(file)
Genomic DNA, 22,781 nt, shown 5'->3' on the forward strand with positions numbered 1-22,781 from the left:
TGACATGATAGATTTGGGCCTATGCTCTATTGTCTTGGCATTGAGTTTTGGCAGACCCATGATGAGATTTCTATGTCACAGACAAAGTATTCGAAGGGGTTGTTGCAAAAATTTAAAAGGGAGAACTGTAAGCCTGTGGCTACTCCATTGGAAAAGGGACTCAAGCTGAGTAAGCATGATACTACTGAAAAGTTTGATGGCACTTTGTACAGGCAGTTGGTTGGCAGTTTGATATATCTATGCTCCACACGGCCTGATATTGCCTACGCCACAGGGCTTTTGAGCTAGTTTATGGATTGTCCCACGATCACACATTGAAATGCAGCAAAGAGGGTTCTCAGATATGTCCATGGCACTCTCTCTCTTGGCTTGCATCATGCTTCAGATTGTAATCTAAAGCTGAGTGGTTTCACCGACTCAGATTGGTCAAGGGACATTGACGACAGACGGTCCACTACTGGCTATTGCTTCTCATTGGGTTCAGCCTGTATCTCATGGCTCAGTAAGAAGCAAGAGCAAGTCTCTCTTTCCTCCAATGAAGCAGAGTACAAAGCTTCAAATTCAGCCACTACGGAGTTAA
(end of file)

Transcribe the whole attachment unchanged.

Genomic DNA, 22,781 nt, shown 5'->3' on the forward strand with positions numbered 1-22,781 from the left:
TGACATGATAGATTTGGGCCTATGCTCTATTGTCTTGGCATTGAGTTTTGGCAGACCCATGATGAGATTTCTATGTCACAGACAAAGTATTCGAAGGGGTTGTTGCAAAAATTTAAAAGGGAGAACTGTAAGCCTGTGGCTACTCCATTGGAAAAGGGACTCAAGCTGAGTAAGCATGATACTACTGAAAAGTTTGATGGCACTTTGTACAGGCAGTTGGTTGGCAGTTTGATATATCTATGCTCCACACGGCCTGATATTGCCTACGCCACAGGGCTTTTGAGCTAGTTTATGGATTGTCCCACGATCACACATTGAAATGCAGCAAAGAGGGTTCTCAGATATGTCCATGGCACTCTCTCTCTTGGCTTGCATCATGCTTCAGATTGTAATCTAAAGCTGAGTGGTTTCACCGACTCAGATTGGTCAAGGGACATTGACGACAGACGGTCCACTACTGGCTATTGCTTCTCATTGGGTTCAGCCTGTATCTCATGGCTCAGTAAGAAGCAAGAGCAAGTCTCTCTTTCCTCCAATGAAGCAGAGTACAAAGCTTCAAATTCAGCCACTACGGAGTTAA